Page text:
Upstream of the sag bottom

Downstream of the sag bottom

Straddling the sag bottom Figure 3: Longitudinal location patterns of auxiliary lanes

......... v............

Climbing lane type Overtaking lane type

(Add and close on shoulder side) (Add on median side and close on shoulder side)

Figure 4: Auxiliary lane patterns

Case No. Description Climbing lane type Overtaking lane type

1-1 500m-long auxiliary lane upstream of the sag bottom x

1-2 1000m-long auxiliary lane upstream of the sag bottom x

1-2(O) 1,000m-long auxiliary lane upstream of the sag bottom x

1-3 1,500m-long auxiliary lane upstream of the sag bottom x

2-1 500m-long auxiliary lane from 250m upstream to 250m downstream of the sag bottom x

2-2 1,000m-long auxiliary lane from 500m upstream to 500m downstream of the sag bottom x

2-2(O) 1,000m-long auxiliary lane from 500m upstream to 500m downstream of the sag bottom x

2-2' 1,000m-long auxiliary lane from 250m upstream to 750m downstream of the sag bottom x

2-3 1,500m-long auxiliary lane from 500m upstream to 1,000m downstream of the sag bottom x

2-3' 1,500m-long auxiliary lane from 250m upstream to 1,250m downstream of the sag bottom x

3-1 500m-long auxiliary lane downstream of the sag bottom x

3-2 1,000m-long auxiliary lane downstream of the sag bottom x

3-2(O) 1,000m-long auxiliary lane downstream of the sag bottom x

3-3 1,500m-long auxiliary lane downstream of the sag bottom x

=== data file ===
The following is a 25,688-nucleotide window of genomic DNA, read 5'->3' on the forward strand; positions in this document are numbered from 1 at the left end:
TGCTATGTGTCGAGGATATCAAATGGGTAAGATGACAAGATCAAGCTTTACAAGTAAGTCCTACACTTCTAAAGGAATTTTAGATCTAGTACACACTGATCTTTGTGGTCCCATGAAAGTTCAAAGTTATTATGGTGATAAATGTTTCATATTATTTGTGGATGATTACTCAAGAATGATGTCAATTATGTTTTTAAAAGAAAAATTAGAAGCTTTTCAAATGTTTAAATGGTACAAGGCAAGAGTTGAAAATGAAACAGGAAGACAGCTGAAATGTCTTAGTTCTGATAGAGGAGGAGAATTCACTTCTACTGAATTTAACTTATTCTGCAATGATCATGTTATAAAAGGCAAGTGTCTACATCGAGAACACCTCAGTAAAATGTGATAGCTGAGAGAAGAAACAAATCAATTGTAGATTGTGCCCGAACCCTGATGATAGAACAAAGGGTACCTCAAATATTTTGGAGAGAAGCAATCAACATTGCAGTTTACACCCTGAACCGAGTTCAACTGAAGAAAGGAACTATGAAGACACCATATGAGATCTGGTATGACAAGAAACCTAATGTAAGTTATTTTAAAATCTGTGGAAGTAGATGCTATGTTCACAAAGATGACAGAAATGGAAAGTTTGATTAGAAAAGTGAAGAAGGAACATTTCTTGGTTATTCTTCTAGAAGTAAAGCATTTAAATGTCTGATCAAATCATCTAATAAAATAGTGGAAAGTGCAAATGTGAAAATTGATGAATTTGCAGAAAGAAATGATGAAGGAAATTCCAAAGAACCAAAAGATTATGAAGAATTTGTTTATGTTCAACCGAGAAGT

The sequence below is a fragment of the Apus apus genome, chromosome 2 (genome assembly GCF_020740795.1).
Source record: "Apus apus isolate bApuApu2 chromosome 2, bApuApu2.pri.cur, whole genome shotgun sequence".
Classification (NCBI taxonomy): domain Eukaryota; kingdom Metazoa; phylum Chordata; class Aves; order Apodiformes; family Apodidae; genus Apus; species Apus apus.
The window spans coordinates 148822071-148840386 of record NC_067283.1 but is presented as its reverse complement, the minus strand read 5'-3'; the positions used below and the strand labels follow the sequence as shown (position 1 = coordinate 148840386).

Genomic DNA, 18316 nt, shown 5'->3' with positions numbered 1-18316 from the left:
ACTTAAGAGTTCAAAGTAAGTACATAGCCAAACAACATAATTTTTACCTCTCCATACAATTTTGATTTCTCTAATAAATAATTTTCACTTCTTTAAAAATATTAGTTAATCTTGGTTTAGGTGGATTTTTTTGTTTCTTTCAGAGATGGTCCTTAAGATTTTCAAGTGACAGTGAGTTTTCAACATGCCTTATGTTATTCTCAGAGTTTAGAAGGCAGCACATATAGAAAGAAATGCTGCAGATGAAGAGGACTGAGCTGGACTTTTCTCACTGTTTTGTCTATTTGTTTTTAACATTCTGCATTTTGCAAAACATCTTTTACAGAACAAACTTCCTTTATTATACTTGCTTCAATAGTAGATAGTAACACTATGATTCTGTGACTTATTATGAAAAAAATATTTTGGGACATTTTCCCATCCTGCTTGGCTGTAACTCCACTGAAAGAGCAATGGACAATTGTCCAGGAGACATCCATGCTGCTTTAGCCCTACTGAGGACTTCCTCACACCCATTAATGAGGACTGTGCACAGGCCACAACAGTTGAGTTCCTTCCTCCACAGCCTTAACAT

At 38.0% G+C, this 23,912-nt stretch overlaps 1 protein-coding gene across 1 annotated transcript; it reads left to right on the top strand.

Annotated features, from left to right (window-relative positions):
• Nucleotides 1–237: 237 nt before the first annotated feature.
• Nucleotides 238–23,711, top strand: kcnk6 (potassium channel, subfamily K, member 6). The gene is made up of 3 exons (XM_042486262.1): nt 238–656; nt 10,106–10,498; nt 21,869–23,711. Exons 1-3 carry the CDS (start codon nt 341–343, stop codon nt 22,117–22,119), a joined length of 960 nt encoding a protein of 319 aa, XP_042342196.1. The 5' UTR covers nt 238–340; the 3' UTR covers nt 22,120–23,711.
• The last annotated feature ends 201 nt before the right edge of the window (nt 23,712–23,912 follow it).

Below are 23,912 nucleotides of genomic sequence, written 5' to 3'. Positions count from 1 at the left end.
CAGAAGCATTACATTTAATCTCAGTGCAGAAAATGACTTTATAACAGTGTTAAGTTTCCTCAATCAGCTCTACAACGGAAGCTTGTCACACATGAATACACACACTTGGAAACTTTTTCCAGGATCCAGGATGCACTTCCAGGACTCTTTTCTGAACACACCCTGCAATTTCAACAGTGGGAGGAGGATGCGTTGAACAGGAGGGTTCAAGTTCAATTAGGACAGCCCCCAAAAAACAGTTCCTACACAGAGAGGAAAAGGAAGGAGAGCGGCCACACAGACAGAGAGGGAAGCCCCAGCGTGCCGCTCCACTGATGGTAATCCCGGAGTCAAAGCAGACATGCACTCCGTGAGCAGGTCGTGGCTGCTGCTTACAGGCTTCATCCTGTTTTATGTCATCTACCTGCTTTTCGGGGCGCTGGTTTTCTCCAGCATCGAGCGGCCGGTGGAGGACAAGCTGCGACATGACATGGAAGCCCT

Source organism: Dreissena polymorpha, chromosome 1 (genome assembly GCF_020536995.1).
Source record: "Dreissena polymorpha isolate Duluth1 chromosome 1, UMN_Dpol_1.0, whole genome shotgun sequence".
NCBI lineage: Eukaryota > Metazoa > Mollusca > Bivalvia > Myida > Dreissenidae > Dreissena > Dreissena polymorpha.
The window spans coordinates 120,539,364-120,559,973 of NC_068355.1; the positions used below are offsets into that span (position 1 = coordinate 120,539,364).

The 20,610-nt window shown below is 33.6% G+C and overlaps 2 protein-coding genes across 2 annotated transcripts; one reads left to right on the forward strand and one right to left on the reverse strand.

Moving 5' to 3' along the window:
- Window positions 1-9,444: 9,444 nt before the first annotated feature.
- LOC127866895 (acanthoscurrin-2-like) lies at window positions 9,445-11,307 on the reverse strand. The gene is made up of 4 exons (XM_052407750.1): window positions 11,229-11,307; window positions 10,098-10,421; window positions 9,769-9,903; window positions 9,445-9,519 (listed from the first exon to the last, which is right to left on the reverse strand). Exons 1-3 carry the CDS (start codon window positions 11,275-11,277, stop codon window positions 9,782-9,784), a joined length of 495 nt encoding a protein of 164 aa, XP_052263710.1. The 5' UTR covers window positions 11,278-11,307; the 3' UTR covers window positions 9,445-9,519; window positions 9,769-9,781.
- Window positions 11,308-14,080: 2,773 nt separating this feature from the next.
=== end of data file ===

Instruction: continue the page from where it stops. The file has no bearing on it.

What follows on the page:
3-4 Auxiliary lane from sag bottom to downstream crest x

Table 1: Auxiliary lane installation cases

Level (500m)

Upstream slope (1000m)

Downstream slope (2000m)

Crest!

Sag bottom vertical curve (800m)

1-3 (1,500m: upstream of the ¡sag bottom)

12-1 (500m: from 250m upstream to 250m downstream of the sag bottom)

r*-1-* ! i ! : : :

¡©2-2 (1,000m: frqm 500m Upstream ¡to 500m; downstream of the sag bottom) |

¡2-2' (1,000m: from 250m upstream to 750m downstream of the sag bottom) ! 2-3 (1,500m: from 500m upstream to 1,000m downstream of the sag bottom)

2-3' (1,5p0m: from 250m upstream to 1,250m¡ downstream of the sag bottom)

3,5o0m(i4@250m)

©3-2 (1,000m: downstream of the sag! bottom) ;

3-1 (50qm: downstream of the sag bottom) <

3-3 (1,5b0m: doWnstream of the sag bottom)

©: including the overtaking lane type Figure 5: Auxiliary lane installation cases

The auxiliary lane patterns considered in this study are shown in Figure 4. They are: the climbing lane type added and closed on the shoulder side, or the overtaking lane type added on the median side and closed on the shoulder side. The climbing lane type aims to allow slower vehicles to escape to prevent any slowdown on the outer lane. The overtaking lane type is used for vehicles wishing to go faster to overtake, so as to reduce the platoon size and increase the average speed on the inner lane. The simple